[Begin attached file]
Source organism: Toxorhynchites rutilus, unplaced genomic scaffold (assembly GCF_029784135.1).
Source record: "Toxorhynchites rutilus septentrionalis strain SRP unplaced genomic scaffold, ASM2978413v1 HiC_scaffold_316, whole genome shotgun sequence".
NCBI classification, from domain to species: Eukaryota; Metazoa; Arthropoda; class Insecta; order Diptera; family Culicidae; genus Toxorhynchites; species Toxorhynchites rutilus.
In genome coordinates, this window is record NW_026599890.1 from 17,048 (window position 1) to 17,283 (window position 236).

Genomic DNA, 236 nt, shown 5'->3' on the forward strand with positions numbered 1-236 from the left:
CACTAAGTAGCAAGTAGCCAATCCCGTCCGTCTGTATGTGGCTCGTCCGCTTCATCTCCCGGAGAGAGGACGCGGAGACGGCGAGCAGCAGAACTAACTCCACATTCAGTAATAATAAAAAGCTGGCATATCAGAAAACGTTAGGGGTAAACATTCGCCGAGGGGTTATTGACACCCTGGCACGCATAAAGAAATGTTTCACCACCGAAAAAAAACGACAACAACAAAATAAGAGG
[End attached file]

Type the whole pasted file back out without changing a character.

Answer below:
Source organism: Toxorhynchites rutilus, unplaced genomic scaffold (assembly GCF_029784135.1).
Source record: "Toxorhynchites rutilus septentrionalis strain SRP unplaced genomic scaffold, ASM2978413v1 HiC_scaffold_316, whole genome shotgun sequence".
NCBI classification, from domain to species: Eukaryota; Metazoa; Arthropoda; class Insecta; order Diptera; family Culicidae; genus Toxorhynchites; species Toxorhynchites rutilus.
In genome coordinates, this window is record NW_026599890.1 from 17,048 (window position 1) to 17,283 (window position 236).

Genomic DNA, 236 nt, shown 5'->3' on the forward strand with positions numbered 1-236 from the left:
CACTAAGTAGCAAGTAGCCAATCCCGTCCGTCTGTATGTGGCTCGTCCGCTTCATCTCCCGGAGAGAGGACGCGGAGACGGCGAGCAGCAGAACTAACTCCACATTCAGTAATAATAAAAAGCTGGCATATCAGAAAACGTTAGGGGTAAACATTCGCCGAGGGGTTATTGACACCCTGGCACGCATAAAGAAATGTTTCACCACCGAAAAAAAACGACAACAACAAAATAAGAGG